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Restraint Use in the Acute Hospital Setting Hannah Baldwin UNMC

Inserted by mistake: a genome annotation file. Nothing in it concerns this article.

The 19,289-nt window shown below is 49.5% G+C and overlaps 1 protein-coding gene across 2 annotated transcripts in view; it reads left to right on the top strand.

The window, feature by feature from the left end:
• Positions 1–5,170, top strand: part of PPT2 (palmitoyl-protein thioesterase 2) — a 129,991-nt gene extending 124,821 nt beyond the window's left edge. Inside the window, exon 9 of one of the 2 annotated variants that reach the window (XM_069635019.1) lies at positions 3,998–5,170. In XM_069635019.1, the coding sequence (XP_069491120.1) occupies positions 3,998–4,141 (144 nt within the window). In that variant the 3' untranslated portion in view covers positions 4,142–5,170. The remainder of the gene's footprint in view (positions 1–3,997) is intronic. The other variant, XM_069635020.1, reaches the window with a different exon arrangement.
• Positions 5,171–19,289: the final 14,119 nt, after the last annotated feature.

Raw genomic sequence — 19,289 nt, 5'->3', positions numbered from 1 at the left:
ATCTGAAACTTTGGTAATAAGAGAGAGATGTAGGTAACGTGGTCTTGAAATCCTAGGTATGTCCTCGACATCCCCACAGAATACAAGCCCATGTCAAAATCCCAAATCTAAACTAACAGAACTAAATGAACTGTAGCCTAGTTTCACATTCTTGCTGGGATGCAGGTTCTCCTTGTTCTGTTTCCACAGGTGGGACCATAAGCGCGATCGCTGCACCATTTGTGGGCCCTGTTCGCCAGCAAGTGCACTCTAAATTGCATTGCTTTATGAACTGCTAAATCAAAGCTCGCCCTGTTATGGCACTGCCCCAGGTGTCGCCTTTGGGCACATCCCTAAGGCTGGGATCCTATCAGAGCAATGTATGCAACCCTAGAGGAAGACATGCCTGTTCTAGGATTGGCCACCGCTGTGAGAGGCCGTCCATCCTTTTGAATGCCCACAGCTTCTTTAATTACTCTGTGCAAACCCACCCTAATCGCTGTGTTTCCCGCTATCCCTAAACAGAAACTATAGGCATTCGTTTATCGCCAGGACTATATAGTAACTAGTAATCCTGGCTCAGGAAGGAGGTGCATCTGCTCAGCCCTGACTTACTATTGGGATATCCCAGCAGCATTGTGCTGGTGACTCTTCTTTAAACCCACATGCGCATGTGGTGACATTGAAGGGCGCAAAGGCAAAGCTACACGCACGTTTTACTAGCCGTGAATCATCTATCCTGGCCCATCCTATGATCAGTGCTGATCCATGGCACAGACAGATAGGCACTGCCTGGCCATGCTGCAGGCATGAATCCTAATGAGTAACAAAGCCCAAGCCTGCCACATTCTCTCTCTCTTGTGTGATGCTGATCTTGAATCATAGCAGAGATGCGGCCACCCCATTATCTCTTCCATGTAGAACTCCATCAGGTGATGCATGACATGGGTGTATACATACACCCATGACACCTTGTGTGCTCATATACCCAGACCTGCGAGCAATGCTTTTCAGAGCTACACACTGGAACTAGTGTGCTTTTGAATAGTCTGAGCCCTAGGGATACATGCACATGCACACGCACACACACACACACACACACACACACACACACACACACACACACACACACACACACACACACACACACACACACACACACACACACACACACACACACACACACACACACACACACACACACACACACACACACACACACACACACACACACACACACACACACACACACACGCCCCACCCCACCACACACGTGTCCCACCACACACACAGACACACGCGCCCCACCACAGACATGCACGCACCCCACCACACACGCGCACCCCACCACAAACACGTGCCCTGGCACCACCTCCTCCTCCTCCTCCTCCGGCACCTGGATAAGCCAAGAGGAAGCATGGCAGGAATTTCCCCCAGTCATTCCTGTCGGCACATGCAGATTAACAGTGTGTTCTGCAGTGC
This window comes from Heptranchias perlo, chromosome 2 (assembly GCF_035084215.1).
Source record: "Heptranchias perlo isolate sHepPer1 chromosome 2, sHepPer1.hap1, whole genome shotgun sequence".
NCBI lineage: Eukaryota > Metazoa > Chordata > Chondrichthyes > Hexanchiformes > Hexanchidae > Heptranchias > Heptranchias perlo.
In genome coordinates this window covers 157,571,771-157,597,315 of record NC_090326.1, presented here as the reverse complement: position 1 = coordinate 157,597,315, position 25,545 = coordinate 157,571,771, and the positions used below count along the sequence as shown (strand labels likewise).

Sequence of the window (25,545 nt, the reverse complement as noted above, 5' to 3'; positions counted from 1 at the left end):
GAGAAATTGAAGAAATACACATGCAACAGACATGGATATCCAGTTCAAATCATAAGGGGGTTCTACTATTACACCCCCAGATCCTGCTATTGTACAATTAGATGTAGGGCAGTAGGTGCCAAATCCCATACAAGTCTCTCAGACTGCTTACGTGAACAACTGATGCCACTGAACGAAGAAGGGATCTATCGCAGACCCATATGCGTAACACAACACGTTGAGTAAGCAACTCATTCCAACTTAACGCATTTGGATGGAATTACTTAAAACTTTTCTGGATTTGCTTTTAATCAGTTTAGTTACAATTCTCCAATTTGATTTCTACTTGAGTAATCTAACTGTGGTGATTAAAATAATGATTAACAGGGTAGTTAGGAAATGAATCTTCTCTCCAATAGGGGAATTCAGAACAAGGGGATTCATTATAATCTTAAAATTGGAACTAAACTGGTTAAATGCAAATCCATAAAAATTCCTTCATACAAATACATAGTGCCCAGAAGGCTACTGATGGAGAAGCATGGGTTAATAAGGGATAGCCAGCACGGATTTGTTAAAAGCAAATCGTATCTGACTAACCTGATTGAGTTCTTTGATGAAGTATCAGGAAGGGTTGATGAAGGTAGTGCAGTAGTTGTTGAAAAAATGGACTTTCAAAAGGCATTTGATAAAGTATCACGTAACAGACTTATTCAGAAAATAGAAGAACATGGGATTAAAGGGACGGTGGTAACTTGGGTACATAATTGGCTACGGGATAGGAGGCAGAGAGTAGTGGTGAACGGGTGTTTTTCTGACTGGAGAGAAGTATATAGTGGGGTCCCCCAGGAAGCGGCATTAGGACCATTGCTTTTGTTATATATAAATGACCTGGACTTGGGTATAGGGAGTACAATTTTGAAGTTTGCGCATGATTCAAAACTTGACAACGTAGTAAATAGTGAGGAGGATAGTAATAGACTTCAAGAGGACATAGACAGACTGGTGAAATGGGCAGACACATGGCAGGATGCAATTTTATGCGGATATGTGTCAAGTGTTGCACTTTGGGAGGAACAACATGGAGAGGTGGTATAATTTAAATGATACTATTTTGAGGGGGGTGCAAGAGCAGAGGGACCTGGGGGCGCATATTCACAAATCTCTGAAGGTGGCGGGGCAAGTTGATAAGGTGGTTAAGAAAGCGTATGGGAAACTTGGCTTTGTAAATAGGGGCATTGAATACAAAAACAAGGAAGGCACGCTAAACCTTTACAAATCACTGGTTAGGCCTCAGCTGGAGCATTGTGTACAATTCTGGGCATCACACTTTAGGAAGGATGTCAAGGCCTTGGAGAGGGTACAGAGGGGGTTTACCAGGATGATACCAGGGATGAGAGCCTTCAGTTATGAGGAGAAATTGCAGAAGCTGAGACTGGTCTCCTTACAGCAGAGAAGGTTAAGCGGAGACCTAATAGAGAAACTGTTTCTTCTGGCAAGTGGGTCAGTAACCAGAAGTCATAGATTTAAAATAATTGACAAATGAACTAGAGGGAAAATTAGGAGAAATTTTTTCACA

material or equipment that immobilizes or reduces the ability of a patient to move his or her arms. or if it was her family that put the rail up while they were visiting. According to the Alegent Health policy a restraint is defined as: Any manual method. I was fortunate at this clinical site in that I was able to care for a variety of patients. body or head freely. When I went into the room I looked at the bed type and also noticed that she had all four rails up on her bed. When I got back to the computer and told my clinical instructor that she had four rails up. We looked in her chart to make sure the four rails were not an order from the physician and when they weren¶t we went and put a rail down on the bed. our clinical instructor was showing us information in the charting on bed types and number of rails put up. physical or mechanical device. at least 3 other times during our clinical experience at Bergan we found people lying in bed with all four rails up. In this case. we are not sure if it was the nursing staff that put the rail up. However. or a drug or medication when used as a restriction to manage the .Running Head: RESTRAINT USE Restraint Use in the Acute Hospital Setting 2 My clinical assignment this semester was at Bergan Hospital on Four East. she informed us that using four rails is a form of restraint. The floor was a general medical/surgical floor. legs. We got a lot of patients that presented to the Emergency Room with respiratory or GI problems and were then transferred to Four East for the duration of their stay. This particular week I was taking care of a patient who had severe Multiple Sclerosis and my clinical instructor asked me to go into the room to look and see what type of bed she was on. While we were on the floor learning the charting system.